It is my solemn vow to spend the first two weeks of classes creating simple exercises that teach and reteach procedures for everything we do. I have FAR surpassed the mistake of “assuming” students know the correct way to do ANYTHING. We have no prior knowledge of their upbringing – thus, to avoid common behavior pitfalls, just make your expectations clear for everything. Place them in a syllabus or display them on your wall. Make them a part of the structure of your class.

You don’t accept sub-par performance or work. Period.

A piece of work gets turned in and it is clearly not that student’s best work? Create time during class to meet one-on-one with that student and calmly point out where they did well and where they fell short. Then send them back to their seat to revise. This is not optional. Even if the student is having a bad day, normally doesn’t turn in ANY work, etc. Be diligent in the pursuit of quality.

We Only Do.jpg

A student acts inappropriately after you have set clear expectations? Ask them to step into the hallway (or an equally appropriate place). Coach them that WE don’t accept that behavior here. If you choose to act that way, you will have to leave so the rest of us can learn. We will try again tomorrow. The student will still be required to complete the work they missed, which in my classroom translates to staying after school (even if I have to mandate it). This will get old for the student, who will learn that this teacher means BUSINESS.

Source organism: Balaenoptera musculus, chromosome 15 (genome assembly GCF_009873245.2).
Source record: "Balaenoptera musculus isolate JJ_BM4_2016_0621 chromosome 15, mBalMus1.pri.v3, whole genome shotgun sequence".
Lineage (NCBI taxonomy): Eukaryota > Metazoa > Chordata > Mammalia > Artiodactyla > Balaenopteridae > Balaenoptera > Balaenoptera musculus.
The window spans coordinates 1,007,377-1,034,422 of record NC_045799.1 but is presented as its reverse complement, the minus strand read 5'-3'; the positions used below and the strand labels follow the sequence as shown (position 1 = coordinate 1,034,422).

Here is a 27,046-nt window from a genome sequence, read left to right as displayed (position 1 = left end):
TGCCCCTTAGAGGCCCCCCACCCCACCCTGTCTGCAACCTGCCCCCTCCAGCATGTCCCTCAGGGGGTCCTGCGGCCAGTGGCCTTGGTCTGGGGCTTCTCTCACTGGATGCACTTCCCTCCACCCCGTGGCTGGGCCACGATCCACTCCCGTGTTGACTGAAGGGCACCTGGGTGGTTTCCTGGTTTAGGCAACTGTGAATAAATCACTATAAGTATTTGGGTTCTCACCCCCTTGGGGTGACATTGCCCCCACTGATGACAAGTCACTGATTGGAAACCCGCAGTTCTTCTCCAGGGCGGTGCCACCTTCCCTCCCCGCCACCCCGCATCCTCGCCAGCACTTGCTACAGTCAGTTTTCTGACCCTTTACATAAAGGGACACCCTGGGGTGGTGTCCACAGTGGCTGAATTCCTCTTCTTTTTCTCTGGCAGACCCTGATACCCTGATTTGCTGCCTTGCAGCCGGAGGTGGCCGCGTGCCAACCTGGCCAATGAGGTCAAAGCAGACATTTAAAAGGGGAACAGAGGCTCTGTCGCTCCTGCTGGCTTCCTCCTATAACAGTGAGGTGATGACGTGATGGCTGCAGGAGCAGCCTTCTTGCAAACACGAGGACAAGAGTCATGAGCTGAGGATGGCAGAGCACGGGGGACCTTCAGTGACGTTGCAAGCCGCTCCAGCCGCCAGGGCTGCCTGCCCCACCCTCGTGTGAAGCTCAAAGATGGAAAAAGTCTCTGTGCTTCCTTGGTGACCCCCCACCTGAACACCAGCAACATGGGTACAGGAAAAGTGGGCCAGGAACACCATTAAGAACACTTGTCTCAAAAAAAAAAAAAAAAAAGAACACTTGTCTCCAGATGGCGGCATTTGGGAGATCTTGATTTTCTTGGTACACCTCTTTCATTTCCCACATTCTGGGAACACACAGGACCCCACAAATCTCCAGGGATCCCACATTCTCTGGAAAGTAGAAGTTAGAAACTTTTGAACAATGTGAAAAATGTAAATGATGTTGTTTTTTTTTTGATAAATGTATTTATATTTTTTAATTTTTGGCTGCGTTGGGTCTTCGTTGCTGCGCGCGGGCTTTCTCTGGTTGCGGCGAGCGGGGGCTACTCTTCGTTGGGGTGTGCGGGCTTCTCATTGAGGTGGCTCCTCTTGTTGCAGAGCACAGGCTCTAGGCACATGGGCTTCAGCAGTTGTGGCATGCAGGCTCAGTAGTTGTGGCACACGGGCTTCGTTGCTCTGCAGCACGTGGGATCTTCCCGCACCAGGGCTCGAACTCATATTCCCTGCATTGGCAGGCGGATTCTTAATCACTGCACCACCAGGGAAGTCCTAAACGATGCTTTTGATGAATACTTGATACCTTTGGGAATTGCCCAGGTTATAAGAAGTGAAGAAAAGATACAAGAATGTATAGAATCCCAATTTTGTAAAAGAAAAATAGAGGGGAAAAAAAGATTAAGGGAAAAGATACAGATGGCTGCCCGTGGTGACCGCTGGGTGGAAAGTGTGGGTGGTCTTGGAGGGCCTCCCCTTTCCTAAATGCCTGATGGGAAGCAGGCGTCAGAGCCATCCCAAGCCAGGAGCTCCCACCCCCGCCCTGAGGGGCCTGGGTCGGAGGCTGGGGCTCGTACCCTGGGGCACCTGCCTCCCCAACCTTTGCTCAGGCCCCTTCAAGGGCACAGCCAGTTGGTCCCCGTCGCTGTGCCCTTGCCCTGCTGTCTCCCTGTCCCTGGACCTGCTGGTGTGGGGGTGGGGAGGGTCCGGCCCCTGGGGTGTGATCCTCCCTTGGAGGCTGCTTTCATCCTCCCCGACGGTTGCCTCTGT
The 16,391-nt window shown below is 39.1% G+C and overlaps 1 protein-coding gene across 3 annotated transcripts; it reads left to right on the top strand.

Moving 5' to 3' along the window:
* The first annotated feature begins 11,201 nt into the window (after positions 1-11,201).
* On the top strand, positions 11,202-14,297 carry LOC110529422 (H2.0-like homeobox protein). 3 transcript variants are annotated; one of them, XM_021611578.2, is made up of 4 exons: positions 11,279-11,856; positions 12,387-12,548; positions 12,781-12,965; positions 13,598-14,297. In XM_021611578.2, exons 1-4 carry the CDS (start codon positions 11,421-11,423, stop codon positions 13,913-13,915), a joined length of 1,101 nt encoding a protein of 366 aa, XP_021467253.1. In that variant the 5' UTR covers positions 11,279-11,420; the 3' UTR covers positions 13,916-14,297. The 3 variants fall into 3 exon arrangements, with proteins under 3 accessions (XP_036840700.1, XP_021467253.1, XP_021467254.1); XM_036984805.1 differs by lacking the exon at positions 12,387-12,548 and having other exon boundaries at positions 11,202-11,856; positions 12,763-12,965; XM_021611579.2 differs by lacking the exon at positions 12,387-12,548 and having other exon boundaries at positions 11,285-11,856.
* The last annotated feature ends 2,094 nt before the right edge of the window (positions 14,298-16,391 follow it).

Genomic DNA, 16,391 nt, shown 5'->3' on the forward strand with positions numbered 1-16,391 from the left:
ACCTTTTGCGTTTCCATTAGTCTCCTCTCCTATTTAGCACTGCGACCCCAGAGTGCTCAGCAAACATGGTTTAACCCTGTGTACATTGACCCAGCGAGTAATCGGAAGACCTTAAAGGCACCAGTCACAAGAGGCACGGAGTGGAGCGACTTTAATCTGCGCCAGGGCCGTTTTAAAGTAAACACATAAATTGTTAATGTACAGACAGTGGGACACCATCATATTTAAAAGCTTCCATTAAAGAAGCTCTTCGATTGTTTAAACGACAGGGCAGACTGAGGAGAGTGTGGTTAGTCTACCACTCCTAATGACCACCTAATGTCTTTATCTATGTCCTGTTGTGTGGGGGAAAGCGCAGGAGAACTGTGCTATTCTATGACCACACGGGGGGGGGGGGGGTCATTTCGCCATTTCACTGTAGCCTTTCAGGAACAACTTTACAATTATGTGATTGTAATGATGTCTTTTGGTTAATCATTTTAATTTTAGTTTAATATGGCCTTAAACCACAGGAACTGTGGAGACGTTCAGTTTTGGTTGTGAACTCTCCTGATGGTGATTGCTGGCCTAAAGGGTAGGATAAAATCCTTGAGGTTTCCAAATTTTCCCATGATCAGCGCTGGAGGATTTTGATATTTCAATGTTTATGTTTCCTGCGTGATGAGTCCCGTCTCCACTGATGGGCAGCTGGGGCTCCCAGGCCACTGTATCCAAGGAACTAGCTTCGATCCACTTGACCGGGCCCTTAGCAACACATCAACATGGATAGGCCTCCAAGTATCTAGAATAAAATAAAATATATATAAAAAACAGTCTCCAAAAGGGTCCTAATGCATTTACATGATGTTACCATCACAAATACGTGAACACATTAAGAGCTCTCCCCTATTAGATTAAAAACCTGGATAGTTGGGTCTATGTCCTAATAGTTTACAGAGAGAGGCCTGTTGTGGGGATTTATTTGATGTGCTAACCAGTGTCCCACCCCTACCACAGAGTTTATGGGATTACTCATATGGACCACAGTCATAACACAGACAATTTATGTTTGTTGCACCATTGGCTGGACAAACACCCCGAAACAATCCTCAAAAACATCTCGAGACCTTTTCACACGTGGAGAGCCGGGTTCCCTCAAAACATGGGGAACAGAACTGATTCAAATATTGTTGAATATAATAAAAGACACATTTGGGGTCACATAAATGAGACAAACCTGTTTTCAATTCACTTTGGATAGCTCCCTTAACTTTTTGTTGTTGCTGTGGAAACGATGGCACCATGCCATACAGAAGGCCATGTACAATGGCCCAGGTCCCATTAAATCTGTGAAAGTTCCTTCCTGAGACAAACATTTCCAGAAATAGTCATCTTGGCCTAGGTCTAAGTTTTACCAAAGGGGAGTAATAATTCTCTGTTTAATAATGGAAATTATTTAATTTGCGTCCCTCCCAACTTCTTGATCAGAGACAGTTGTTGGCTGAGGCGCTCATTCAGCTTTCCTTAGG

What you accept, will continue.

You hold students accountable for their actions and quality of work. Consistently.

This ties in nicely with the first two mentioned. If you set clear expectations, and never allow a student to “get away” with sub-par work or performance, this makes logical sense. The student must be made accountable for their actions. This is where the coaching part of teaching gets interesting. Often, students who turn in poor work (or none at all) will try to blame their actions on someone/something else. “My parents don’t come home until 1:00 AM, so I don’t have anyone to make me do my homework.” or “I didn’t sleep very much last night, so I don’t feel like doing the class activity.”

This are two reasons for sub-par work that I have heard in my classroom. The first one can be heartbreaking to me. Not having a parent at home to provide support really puts that students at a disadvantage. However, if we allow our students to use this excuse to “get away” with not doing their work, they start to believe that this excuse will get them out of doing the hard work forever. We must teach them to be responsible on their own, as one day they will be moving out of the house. Who will they blame their lack of work on then? Holding students accountable themselves will build a young adult who can rely on their own internal drive to get things done.

The second excuse mentioned is just a fact of life they will need to learn. It happens. At some point or another, sleep schedules get disrupted. That does not mean it is a free pass to float through life or their responsibilities for the day. Taking a coaching mindset in this moment will build stronger resolve in your students for later in life when things get tough outside of their high school halls.

You embody the qualities you expect in your students.